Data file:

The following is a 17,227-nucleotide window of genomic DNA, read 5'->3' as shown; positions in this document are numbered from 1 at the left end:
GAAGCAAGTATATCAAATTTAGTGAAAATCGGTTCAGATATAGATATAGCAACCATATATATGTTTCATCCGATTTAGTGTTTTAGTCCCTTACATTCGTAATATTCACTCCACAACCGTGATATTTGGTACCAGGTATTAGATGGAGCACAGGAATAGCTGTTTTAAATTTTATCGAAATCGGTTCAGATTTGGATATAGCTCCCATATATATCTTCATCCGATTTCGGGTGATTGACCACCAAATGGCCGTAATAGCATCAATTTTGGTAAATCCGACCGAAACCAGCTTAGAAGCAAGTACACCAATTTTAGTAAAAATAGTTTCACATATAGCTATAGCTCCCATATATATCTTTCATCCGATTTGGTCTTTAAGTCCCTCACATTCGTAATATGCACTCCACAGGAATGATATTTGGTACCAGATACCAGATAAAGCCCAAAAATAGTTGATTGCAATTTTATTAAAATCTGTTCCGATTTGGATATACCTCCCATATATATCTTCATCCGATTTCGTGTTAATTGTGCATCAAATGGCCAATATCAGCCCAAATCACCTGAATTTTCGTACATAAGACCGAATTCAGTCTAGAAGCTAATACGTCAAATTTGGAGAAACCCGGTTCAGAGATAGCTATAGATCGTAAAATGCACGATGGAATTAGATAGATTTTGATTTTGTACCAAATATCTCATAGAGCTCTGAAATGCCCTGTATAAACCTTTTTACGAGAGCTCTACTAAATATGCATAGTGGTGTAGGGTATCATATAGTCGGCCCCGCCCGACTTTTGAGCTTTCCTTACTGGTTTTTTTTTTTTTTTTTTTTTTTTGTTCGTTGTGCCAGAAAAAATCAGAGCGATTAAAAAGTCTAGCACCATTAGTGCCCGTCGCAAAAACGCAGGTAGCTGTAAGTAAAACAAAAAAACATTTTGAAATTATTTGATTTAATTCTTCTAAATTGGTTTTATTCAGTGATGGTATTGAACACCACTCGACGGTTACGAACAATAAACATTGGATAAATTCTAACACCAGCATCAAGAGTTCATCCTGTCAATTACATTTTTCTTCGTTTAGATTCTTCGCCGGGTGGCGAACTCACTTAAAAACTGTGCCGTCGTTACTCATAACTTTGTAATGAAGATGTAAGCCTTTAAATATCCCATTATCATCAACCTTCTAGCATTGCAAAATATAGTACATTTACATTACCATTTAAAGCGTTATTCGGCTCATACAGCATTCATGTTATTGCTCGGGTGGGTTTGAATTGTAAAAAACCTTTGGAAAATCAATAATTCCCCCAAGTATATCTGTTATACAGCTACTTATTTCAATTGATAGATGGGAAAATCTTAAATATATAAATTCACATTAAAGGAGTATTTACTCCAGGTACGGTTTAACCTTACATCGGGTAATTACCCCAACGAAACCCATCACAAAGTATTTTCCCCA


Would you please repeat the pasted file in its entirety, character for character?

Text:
The following is a 17,227-nucleotide window of genomic DNA, read 5'->3' as shown; positions in this document are numbered from 1 at the left end:
GAAGCAAGTATATCAAATTTAGTGAAAATCGGTTCAGATATAGATATAGCAACCATATATATGTTTCATCCGATTTAGTGTTTTAGTCCCTTACATTCGTAATATTCACTCCACAACCGTGATATTTGGTACCAGGTATTAGATGGAGCACAGGAATAGCTGTTTTAAATTTTATCGAAATCGGTTCAGATTTGGATATAGCTCCCATATATATCTTCATCCGATTTCGGGTGATTGACCACCAAATGGCCGTAATAGCATCAATTTTGGTAAATCCGACCGAAACCAGCTTAGAAGCAAGTACACCAATTTTAGTAAAAATAGTTTCACATATAGCTATAGCTCCCATATATATCTTTCATCCGATTTGGTCTTTAAGTCCCTCACATTCGTAATATGCACTCCACAGGAATGATATTTGGTACCAGATACCAGATAAAGCCCAAAAATAGTTGATTGCAATTTTATTAAAATCTGTTCCGATTTGGATATACCTCCCATATATATCTTCATCCGATTTCGTGTTAATTGTGCATCAAATGGCCAATATCAGCCCAAATCACCTGAATTTTCGTACATAAGACCGAATTCAGTCTAGAAGCTAATACGTCAAATTTGGAGAAACCCGGTTCAGAGATAGCTATAGATCGTAAAATGCACGATGGAATTAGATAGATTTTGATTTTGTACCAAATATCTCATAGAGCTCTGAAATGCCCTGTATAAACCTTTTTACGAGAGCTCTACTAAATATGCATAGTGGTGTAGGGTATCATATAGTCGGCCCCGCCCGACTTTTGAGCTTTCCTTACTGGTTTTTTTTTTTTTTTTTTTTTTTTGTTCGTTGTGCCAGAAAAAATCAGAGCGATTAAAAAGTCTAGCACCATTAGTGCCCGTCGCAAAAACGCAGGTAGCTGTAAGTAAAACAAAAAAACATTTTGAAATTATTTGATTTAATTCTTCTAAATTGGTTTTATTCAGTGATGGTATTGAACACCACTCGACGGTTACGAACAATAAACATTGGATAAATTCTAACACCAGCATCAAGAGTTCATCCTGTCAATTACATTTTTCTTCGTTTAGATTCTTCGCCGGGTGGCGAACTCACTTAAAAACTGTGCCGTCGTTACTCATAACTTTGTAATGAAGATGTAAGCCTTTAAATATCCCATTATCATCAACCTTCTAGCATTGCAAAATATAGTACATTTACATTACCATTTAAAGCGTTATTCGGCTCATACAGCATTCATGTTATTGCTCGGGTGGGTTTGAATTGTAAAAAACCTTTGGAAAATCAATAATTCCCCCAAGTATATCTGTTATACAGCTACTTATTTCAATTGATAGATGGGAAAATCTTAAATATATAAATTCACATTAAAGGAGTATTTACTCCAGGTACGGTTTAACCTTACATCGGGTAATTACCCCAACGAAACCCATCACAAAGTATTTTCCCCA